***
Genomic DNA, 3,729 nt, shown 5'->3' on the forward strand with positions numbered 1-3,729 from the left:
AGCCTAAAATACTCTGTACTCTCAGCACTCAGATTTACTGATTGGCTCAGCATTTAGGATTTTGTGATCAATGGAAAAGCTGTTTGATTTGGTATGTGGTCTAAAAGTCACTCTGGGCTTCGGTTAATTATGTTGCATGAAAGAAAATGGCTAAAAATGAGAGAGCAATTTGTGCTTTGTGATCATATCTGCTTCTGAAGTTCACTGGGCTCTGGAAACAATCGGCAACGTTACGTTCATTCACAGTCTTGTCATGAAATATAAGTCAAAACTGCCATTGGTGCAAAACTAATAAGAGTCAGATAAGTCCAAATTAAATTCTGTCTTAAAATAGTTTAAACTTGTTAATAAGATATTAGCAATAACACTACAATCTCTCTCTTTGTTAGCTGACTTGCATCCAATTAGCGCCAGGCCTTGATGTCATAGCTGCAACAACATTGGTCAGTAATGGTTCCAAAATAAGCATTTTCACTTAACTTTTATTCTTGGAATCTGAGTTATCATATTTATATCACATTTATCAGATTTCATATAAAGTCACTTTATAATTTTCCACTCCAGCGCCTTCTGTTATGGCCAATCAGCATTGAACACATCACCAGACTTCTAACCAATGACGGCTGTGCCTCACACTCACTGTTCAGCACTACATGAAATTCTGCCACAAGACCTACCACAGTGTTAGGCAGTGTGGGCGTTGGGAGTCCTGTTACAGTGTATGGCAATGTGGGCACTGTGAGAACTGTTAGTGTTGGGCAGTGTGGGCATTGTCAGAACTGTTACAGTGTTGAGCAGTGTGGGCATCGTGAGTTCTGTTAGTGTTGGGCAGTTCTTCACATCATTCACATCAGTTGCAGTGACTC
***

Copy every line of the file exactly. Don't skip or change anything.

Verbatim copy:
Genomic DNA, 3,729 nt, shown 5'->3' on the forward strand with positions numbered 1-3,729 from the left:
AGCCTAAAATACTCTGTACTCTCAGCACTCAGATTTACTGATTGGCTCAGCATTTAGGATTTTGTGATCAATGGAAAAGCTGTTTGATTTGGTATGTGGTCTAAAAGTCACTCTGGGCTTCGGTTAATTATGTTGCATGAAAGAAAATGGCTAAAAATGAGAGAGCAATTTGTGCTTTGTGATCATATCTGCTTCTGAAGTTCACTGGGCTCTGGAAACAATCGGCAACGTTACGTTCATTCACAGTCTTGTCATGAAATATAAGTCAAAACTGCCATTGGTGCAAAACTAATAAGAGTCAGATAAGTCCAAATTAAATTCTGTCTTAAAATAGTTTAAACTTGTTAATAAGATATTAGCAATAACACTACAATCTCTCTCTTTGTTAGCTGACTTGCATCCAATTAGCGCCAGGCCTTGATGTCATAGCTGCAACAACATTGGTCAGTAATGGTTCCAAAATAAGCATTTTCACTTAACTTTTATTCTTGGAATCTGAGTTATCATATTTATATCACATTTATCAGATTTCATATAAAGTCACTTTATAATTTTCCACTCCAGCGCCTTCTGTTATGGCCAATCAGCATTGAACACATCACCAGACTTCTAACCAATGACGGCTGTGCCTCACACTCACTGTTCAGCACTACATGAAATTCTGCCACAAGACCTACCACAGTGTTAGGCAGTGTGGGCGTTGGGAGTCCTGTTACAGTGTATGGCAATGTGGGCACTGTGAGAACTGTTAGTGTTGGGCAGTGTGGGCATTGTCAGAACTGTTACAGTGTTGAGCAGTGTGGGCATCGTGAGTTCTGTTAGTGTTGGGCAGTTCTTCACATCATTCACATCAGTTGCAGTGACTC